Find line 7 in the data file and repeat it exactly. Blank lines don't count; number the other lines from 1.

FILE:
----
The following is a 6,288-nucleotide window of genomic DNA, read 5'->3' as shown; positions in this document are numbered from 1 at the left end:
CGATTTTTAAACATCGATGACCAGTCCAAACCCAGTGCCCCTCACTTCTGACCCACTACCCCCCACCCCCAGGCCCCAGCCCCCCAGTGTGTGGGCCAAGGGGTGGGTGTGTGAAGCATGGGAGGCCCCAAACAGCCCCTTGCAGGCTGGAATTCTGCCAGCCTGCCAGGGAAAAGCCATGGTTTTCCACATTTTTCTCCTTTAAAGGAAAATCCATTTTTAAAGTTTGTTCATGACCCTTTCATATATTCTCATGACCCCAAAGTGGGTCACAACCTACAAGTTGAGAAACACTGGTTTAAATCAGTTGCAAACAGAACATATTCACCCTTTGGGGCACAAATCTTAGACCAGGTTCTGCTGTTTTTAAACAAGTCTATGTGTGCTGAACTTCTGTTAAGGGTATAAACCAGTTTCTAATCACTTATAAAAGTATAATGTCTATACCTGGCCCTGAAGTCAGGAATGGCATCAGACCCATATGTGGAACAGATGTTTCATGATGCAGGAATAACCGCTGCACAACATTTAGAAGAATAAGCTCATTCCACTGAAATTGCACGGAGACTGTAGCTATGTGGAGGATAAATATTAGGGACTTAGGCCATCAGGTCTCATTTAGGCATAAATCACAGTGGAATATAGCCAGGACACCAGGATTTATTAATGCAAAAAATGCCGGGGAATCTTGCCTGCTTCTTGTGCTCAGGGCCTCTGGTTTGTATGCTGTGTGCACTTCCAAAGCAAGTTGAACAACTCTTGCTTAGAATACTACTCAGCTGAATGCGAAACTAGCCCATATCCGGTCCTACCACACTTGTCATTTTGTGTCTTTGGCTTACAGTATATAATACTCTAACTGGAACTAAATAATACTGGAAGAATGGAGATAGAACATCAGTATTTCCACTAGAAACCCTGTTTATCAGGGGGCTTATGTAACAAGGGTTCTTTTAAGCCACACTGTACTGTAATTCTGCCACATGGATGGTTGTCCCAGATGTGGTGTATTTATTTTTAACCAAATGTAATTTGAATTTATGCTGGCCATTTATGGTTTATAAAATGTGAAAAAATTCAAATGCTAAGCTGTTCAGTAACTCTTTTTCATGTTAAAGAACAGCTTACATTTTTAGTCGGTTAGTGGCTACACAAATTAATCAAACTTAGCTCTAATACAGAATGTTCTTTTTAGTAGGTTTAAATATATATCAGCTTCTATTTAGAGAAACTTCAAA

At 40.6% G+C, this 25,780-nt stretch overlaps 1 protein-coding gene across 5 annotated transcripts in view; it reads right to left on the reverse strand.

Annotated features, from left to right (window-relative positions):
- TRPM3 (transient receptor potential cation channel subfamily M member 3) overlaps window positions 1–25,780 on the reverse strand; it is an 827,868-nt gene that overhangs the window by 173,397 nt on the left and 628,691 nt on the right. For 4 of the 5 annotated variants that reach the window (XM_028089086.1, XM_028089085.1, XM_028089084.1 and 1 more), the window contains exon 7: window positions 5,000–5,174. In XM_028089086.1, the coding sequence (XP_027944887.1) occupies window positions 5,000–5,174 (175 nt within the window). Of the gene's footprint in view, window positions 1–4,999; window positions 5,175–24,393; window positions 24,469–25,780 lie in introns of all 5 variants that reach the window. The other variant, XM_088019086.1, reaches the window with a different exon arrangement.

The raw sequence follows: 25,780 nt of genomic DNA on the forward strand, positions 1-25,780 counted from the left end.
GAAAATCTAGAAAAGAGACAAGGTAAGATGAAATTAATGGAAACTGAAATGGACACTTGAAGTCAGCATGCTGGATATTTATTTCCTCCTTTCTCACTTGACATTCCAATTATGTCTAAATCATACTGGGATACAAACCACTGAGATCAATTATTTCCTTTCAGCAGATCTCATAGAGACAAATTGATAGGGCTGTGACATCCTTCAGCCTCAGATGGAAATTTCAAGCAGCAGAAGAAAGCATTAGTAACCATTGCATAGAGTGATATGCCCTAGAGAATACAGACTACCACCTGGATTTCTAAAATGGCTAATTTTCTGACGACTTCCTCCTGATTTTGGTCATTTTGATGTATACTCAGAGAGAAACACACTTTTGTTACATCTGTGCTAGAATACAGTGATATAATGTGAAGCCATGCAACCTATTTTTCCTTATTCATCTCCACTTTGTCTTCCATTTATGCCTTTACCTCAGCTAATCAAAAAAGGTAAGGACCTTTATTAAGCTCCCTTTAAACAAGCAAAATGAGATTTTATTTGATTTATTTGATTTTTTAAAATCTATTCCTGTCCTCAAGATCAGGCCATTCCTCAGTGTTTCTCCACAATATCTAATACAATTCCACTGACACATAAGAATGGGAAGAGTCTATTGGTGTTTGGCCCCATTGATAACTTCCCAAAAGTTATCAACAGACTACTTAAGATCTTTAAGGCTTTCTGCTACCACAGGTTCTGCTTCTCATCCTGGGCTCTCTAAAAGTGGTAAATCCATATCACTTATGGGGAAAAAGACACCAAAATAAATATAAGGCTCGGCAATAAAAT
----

GAAAATCTAGAAAAGAGACAAGGTAAGATGAAATTAATGGAAACTGAAATGGACACTTGAAGTCAGCATGCTGGATATTTATTTCCTCCTTTCTCACTTGACATTCCAATTATGTCTAAATCATACTGGGATACAAACCACTGAGATCAATTATTTCCTTTCAGCAGATCTCATAGAGACAAATTGATAGGGCTGTGACATCCTTCAGCCTCAGATGGAAATTTCAAGCAGCAGAAGAAAGCATTAGTAACCATTGCATAGAGTGATATGCCCTAGAGAATACAGACTACCACCTGGATTTCTAAAATGGCTAATTTTCTGACGACTTCCTCCTGATTTTGGTCATTTTGATGTATACTCAGAGAGAAACACACTTTTGTTACATCTGTGCTAGAATACAGTGATATAATGTGAAGCCATGCAACCTATTTTTCCTTATTCATCTCCACTTTGTCTTCCATTTATGCCTTTACCTCAGCTAATCAAAAAAGGTAAGGACCTTTATTAAGCTCCCTTTAAACAAGCAAAATGAGATTTTATTTGATTTATTTGATTTTTTAAAATCTATTCCTGTCCTCAAGATCAGGCCATTCCTCAGTGTTTCTCCACAATATCTAATACAATTCCACTGACACATAAGAATGGGAAGAGTCTATTGGTGTTTGGCCCCATTGATAACTTCCCAAAAGTTATCAACAGACTACTTAAGATCTTTAAGGCTTTCTGCTACCACAGGTTCTGCTTCTCATCCTGGGCTCTCTAAAAGTGGTAAATCCATATCACTTATGGGGAAAAAGACACCAAAATAAATATAAGGCTCGGCAATAAAAT